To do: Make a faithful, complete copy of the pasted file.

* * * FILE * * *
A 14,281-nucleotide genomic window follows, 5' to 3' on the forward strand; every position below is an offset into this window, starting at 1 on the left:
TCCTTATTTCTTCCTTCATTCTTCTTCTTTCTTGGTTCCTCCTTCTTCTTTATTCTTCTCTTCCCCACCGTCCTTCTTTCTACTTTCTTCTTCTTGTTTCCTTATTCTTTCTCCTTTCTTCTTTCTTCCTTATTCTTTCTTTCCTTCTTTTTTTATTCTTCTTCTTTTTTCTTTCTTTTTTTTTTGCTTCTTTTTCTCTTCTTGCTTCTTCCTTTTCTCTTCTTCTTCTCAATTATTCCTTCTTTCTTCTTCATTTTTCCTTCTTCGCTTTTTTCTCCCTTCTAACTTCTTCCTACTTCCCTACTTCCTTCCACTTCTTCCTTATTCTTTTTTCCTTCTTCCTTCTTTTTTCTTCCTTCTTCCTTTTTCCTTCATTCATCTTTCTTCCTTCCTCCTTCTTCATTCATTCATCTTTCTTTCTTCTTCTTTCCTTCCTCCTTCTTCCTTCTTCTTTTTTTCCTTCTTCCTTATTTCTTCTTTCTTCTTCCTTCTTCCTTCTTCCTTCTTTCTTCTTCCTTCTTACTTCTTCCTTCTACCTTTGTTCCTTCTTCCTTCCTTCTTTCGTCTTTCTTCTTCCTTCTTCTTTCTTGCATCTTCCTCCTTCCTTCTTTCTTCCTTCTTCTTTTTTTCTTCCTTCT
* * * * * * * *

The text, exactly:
A 14,281-nucleotide genomic window follows, 5' to 3' on the forward strand; every position below is an offset into this window, starting at 1 on the left:
TCCTTATTTCTTCCTTCATTCTTCTTCTTTCTTGGTTCCTCCTTCTTCTTTATTCTTCTCTTCCCCACCGTCCTTCTTTCTACTTTCTTCTTCTTGTTTCCTTATTCTTTCTCCTTTCTTCTTTCTTCCTTATTCTTTCTTTCCTTCTTTTTTTATTCTTCTTCTTTTTTCTTTCTTTTTTTTTTGCTTCTTTTTCTCTTCTTGCTTCTTCCTTTTCTCTTCTTCTTCTCAATTATTCCTTCTTTCTTCTTCATTTTTCCTTCTTCGCTTTTTTCTCCCTTCTAACTTCTTCCTACTTCCCTACTTCCTTCCACTTCTTCCTTATTCTTTTTTCCTTCTTCCTTCTTTTTTCTTCCTTCTTCCTTTTTCCTTCATTCATCTTTCTTCCTTCCTCCTTCTTCATTCATTCATCTTTCTTTCTTCTTCTTTCCTTCCTCCTTCTTCCTTCTTCTTTTTTTCCTTCTTCCTTATTTCTTCTTTCTTCTTCCTTCTTCCTTCTTCCTTCTTTCTTCTTCCTTCTTACTTCTTCCTTCTACCTTTGTTCCTTCTTCCTTCCTTCTTTCGTCTTTCTTCTTCCTTCTTCTTTCTTGCATCTTCCTCCTTCCTTCTTTCTTCCTTCTTCTTTTTTTCTTCCTTCT